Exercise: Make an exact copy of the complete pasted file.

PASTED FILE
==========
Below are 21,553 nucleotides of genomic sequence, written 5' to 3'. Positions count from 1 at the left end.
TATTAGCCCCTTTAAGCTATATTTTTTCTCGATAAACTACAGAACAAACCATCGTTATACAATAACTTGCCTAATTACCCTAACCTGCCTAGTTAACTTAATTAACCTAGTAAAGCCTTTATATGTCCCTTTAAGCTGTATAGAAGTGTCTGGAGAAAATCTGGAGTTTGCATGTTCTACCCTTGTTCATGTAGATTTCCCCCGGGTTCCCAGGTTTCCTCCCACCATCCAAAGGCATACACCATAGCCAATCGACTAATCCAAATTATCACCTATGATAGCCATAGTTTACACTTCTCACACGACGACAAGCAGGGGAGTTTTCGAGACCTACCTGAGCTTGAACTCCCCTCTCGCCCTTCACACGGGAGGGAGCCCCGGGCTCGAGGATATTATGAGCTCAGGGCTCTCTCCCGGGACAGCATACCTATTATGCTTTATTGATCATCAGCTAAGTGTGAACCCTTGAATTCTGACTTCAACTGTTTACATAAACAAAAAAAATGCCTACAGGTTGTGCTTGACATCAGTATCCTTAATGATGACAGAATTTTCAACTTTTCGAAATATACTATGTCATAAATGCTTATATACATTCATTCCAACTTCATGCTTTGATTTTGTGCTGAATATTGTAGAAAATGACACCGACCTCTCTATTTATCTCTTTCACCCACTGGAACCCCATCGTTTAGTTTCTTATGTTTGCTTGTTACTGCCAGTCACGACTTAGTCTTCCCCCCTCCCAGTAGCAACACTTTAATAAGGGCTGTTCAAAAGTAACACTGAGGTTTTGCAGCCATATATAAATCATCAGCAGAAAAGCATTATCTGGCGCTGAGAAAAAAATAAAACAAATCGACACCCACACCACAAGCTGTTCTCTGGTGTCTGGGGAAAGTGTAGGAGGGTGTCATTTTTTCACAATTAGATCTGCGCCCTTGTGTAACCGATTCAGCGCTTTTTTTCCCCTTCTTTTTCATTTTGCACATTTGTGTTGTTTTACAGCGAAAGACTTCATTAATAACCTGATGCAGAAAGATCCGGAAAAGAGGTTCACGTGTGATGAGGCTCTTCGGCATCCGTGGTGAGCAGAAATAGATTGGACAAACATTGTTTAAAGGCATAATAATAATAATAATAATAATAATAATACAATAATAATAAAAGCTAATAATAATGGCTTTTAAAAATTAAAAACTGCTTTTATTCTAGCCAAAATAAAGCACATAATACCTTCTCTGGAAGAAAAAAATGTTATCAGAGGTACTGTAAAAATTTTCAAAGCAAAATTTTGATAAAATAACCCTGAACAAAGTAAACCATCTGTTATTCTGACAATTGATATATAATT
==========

Below are 21,553 nucleotides of genomic sequence, written 5' to 3'. Positions count from 1 at the left end.
TATTAGCCCCTTTAAGCTATATTTTTTCTCGATAAACTACAGAACAAACCATCGTTATACAATAACTTGCCTAATTACCCTAACCTGCCTAGTTAACTTAATTAACCTAGTAAAGCCTTTATATGTCCCTTTAAGCTGTATAGAAGTGTCTGGAGAAAATCTGGAGTTTGCATGTTCTACCCTTGTTCATGTAGATTTCCCCCGGGTTCCCAGGTTTCCTCCCACCATCCAAAGGCATACACCATAGCCAATCGACTAATCCAAATTATCACCTATGATAGCCATAGTTTACACTTCTCACACGACGACAAGCAGGGGAGTTTTCGAGACCTACCTGAGCTTGAACTCCCCTCTCGCCCTTCACACGGGAGGGAGCCCCGGGCTCGAGGATATTATGAGCTCAGGGCTCTCTCCCGGGACAGCATACCTATTATGCTTTATTGATCATCAGCTAAGTGTGAACCCTTGAATTCTGACTTCAACTGTTTACATAAACAAAAAAAATGCCTACAGGTTGTGCTTGACATCAGTATCCTTAATGATGACAGAATTTTCAACTTTTCGAAATATACTATGTCATAAATGCTTATATACATTCATTCCAACTTCATGCTTTGATTTTGTGCTGAATATTGTAGAAAATGACACCGACCTCTCTATTTATCTCTTTCACCCACTGGAACCCCATCGTTTAGTTTCTTATGTTTGCTTGTTACTGCCAGTCACGACTTAGTCTTCCCCCCTCCCAGTAGCAACACTTTAATAAGGGCTGTTCAAAAGTAACACTGAGGTTTTGCAGCCATATATAAATCATCAGCAGAAAAGCATTATCTGGCGCTGAGAAAAAAATAAAACAAATCGACACCCACACCACAAGCTGTTCTCTGGTGTCTGGGGAAAGTGTAGGAGGGTGTCATTTTTTCACAATTAGATCTGCGCCCTTGTGTAACCGATTCAGCGCTTTTTTTCCCCTTCTTTTTCATTTTGCACATTTGTGTTGTTTTACAGCGAAAGACTTCATTAATAACCTGATGCAGAAAGATCCGGAAAAGAGGTTCACGTGTGATGAGGCTCTTCGGCATCCGTGGTGAGCAGAAATAGATTGGACAAACATTGTTTAAAGGCATAATAATAATAATAATAATAATAATAATACAATAATAATAAAAGCTAATAATAATGGCTTTTAAAAATTAAAAACTGCTTTTATTCTAGCCAAAATAAAGCACATAATACCTTCTCTGGAAGAAAAAAATGTTATCAGAGGTACTGTAAAAATTTTCAAAGCAAAATTTTGATAAAATAACCCTGAACAAAGTAAACCATCTGTTATTCTGACAATTGATATATAATT